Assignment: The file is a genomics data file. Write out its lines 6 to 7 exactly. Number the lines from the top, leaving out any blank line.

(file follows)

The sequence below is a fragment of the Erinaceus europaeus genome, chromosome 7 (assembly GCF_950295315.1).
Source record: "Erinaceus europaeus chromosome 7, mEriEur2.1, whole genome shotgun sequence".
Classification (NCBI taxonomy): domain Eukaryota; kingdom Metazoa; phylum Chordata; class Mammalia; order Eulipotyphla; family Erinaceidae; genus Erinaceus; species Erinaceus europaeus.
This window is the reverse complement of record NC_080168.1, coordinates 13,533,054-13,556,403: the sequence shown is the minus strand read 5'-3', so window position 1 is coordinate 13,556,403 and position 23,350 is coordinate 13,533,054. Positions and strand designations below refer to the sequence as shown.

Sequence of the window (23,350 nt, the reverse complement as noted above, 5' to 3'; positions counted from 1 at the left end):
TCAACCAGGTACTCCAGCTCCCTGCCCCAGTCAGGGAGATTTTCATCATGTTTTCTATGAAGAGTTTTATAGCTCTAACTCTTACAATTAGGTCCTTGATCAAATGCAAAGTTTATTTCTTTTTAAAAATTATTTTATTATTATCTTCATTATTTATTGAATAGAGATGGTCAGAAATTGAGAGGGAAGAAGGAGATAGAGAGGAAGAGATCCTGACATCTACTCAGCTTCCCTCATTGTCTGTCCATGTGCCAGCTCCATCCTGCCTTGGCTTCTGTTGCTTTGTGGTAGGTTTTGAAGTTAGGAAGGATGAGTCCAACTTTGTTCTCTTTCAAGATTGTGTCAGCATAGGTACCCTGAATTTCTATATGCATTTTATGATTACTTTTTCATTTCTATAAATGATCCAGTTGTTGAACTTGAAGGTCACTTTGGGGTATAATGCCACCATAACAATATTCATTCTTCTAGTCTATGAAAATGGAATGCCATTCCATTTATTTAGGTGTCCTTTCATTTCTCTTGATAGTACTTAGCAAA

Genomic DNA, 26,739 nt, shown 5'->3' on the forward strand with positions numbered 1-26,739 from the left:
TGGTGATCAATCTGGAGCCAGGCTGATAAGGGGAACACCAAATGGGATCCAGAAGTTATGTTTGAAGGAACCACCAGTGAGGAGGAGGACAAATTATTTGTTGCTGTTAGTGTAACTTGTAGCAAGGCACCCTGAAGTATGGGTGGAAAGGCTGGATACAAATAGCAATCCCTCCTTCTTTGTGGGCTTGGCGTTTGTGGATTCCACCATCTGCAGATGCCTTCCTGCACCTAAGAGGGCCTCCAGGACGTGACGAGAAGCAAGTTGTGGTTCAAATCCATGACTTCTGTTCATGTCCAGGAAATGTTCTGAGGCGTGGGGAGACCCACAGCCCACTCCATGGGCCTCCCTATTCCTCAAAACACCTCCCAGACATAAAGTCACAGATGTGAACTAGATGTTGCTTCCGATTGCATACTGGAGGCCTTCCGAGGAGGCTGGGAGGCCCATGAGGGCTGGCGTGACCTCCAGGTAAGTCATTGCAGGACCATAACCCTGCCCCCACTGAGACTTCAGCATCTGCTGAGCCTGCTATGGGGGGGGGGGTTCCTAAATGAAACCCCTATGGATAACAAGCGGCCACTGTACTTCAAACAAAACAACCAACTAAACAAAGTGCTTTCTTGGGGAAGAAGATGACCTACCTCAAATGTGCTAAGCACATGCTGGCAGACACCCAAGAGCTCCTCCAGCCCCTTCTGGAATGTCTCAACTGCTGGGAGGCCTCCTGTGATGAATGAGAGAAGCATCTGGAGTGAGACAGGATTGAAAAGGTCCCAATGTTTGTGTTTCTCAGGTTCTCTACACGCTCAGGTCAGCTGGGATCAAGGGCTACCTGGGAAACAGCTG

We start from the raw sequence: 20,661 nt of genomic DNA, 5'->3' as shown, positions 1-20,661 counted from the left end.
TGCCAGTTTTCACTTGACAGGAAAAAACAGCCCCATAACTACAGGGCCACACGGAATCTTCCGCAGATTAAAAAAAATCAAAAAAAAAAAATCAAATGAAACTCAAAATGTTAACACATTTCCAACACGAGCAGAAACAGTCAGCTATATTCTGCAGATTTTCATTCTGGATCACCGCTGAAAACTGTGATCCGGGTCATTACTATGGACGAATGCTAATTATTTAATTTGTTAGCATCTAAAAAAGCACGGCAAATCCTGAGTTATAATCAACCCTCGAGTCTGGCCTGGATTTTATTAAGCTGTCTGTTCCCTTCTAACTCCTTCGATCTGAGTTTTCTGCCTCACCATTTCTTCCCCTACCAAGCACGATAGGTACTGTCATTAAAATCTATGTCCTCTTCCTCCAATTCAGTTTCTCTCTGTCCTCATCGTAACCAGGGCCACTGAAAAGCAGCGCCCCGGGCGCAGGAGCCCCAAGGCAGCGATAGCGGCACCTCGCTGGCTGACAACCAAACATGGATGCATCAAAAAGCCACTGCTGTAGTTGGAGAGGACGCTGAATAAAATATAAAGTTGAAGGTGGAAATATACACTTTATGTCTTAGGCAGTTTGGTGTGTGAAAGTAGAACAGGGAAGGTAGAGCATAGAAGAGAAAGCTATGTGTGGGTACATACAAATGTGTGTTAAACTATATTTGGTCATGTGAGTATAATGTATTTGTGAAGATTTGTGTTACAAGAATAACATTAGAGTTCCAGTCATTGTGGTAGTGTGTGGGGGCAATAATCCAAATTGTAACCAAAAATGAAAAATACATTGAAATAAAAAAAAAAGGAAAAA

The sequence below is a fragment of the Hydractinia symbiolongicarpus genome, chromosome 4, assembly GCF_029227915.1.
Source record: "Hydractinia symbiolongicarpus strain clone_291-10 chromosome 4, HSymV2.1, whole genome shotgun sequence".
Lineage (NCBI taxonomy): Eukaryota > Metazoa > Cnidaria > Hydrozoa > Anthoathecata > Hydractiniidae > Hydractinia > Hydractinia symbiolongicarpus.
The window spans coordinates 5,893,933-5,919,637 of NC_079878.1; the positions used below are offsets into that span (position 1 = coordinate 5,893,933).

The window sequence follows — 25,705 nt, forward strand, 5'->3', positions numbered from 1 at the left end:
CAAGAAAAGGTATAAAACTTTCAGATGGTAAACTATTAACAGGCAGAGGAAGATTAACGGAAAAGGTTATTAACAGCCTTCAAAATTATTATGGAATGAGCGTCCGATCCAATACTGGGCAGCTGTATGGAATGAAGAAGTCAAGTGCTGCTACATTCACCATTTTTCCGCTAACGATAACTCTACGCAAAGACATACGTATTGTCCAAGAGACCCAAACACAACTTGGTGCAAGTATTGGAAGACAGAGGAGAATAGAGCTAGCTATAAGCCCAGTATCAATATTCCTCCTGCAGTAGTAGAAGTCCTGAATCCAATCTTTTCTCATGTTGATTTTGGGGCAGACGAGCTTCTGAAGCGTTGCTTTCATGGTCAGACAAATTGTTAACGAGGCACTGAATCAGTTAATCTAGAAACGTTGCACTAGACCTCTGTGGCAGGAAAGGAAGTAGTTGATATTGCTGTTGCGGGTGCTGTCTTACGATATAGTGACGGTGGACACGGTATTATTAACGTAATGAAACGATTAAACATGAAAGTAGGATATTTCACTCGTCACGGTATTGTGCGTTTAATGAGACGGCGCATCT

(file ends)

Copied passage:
TCAACCAGGTACTCCAGCTCCCTGCCCCAGTCAGGGAGATTTTCATCATGTTTTCTATGAAGAGTTTTATAGCTCTAACTCTTACAATTAGGTCCTTGATCAAATGCAAAGTTTATTTCTTTTTAAAAATTATTTTATTATTATCTTCATTATTTATTGAATAGAGATGGTCAGAAATTGAGAGGGAAGAAGGAGATAGAGAGGAAGAGATCCTGACATCTACTCAGCTTCCCTCATTGTCTGTCCATGTGCCAGCTCCATCCTGCCTTGGCTTCTGTTGCTTTGTGGTAGGTTTTGAAGTTAGGAAGGATGAGTCCAACTTTGTTCTCTTTCAAGATTGTGTCAGCATAGGTACCCTGAATTTCTATATGCATTTTATGATTACTTTTTCATTTCTATAAATGATCCAGTTGTTGAACTTGAAGGTCACTTTGGGGTATAATGCCACCATAACAATATTCATTCTTCTAGTCTATGAAAATGGAATGCCATTCCATTTATTTAGGTGTCCTTTCATTTCTCTTGATAGTACTTAGCAAA

Genomic DNA, 26,739 nt, shown 5'->3' on the forward strand with positions numbered 1-26,739 from the left: